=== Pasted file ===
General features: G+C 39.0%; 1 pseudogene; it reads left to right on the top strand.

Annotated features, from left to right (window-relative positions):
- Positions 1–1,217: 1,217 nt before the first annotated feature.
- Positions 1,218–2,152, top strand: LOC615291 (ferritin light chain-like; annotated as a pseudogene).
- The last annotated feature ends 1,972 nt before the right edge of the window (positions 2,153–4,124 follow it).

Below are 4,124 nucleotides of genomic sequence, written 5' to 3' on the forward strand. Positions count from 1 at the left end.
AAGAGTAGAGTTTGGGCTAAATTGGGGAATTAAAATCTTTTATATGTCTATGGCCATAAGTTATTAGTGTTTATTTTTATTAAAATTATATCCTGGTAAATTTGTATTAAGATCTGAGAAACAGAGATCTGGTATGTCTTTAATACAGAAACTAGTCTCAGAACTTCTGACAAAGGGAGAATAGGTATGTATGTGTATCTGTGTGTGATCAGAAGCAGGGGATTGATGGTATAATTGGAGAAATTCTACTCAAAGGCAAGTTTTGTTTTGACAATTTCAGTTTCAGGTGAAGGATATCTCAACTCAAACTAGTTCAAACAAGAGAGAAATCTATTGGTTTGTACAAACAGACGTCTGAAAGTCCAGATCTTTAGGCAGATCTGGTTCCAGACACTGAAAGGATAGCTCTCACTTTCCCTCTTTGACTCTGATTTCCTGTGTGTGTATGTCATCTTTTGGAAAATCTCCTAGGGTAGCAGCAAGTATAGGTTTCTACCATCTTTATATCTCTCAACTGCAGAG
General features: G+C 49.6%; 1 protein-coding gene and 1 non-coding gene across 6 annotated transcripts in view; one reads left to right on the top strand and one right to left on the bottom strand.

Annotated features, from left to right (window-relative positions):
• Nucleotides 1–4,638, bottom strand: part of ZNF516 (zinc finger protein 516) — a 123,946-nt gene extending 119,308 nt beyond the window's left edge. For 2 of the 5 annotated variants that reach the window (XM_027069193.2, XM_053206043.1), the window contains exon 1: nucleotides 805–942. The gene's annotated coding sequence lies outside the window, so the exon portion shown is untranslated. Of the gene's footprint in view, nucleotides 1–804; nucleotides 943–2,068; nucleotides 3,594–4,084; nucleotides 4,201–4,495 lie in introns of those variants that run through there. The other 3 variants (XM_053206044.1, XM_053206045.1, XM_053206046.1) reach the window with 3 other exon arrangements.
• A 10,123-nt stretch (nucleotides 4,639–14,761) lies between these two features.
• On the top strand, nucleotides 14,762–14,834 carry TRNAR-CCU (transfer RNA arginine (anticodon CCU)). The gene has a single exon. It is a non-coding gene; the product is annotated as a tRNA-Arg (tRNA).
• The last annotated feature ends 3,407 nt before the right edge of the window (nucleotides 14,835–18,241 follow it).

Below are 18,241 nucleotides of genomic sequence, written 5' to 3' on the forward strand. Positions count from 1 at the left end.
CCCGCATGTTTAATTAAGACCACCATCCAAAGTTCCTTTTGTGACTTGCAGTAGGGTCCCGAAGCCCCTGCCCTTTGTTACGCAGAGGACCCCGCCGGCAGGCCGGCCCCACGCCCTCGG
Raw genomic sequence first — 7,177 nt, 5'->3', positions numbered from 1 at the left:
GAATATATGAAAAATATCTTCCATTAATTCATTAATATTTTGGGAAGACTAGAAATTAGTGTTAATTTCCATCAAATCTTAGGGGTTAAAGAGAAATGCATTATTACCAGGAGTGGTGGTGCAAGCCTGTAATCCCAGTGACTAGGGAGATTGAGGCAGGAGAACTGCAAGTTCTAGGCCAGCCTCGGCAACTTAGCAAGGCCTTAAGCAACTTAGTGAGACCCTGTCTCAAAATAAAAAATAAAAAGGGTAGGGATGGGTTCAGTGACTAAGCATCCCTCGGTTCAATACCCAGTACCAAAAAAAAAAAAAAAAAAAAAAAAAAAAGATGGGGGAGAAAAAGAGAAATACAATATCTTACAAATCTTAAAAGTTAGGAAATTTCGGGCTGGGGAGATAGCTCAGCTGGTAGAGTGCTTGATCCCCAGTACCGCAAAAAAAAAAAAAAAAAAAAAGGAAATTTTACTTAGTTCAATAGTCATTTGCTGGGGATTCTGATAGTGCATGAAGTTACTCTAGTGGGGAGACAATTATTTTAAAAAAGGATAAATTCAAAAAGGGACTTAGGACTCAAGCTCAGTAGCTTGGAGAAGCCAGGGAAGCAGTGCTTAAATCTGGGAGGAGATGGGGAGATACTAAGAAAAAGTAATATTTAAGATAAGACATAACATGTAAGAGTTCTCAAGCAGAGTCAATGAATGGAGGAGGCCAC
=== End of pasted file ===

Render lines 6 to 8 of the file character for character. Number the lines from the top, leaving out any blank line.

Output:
Below are 4,124 nucleotides of genomic sequence, written 5' to 3' on the forward strand. Positions count from 1 at the left end.
AAGAGTAGAGTTTGGGCTAAATTGGGGAATTAAAATCTTTTATATGTCTATGGCCATAAGTTATTAGTGTTTATTTTTATTAAAATTATATCCTGGTAAATTTGTATTAAGATCTGAGAAACAGAGATCTGGTATGTCTTTAATACAGAAACTAGTCTCAGAACTTCTGACAAAGGGAGAATAGGTATGTATGTGTATCTGTGTGTGATCAGAAGCAGGGGATTGATGGTATAATTGGAGAAATTCTACTCAAAGGCAAGTTTTGTTTTGACAATTTCAGTTTCAGGTGAAGGATATCTCAACTCAAACTAGTTCAAACAAGAGAGAAATCTATTGGTTTGTACAAACAGACGTCTGAAAGTCCAGATCTTTAGGCAGATCTGGTTCCAGACACTGAAAGGATAGCTCTCACTTTCCCTCTTTGACTCTGATTTCCTGTGTGTGTATGTCATCTTTTGGAAAATCTCCTAGGGTAGCAGCAAGTATAGGTTTCTACCATCTTTATATCTCTCAACTGCAGAG
General features: G+C 49.6%; 1 protein-coding gene and 1 non-coding gene across 6 annotated transcripts in view; one reads left to right on the top strand and one right to left on the bottom strand.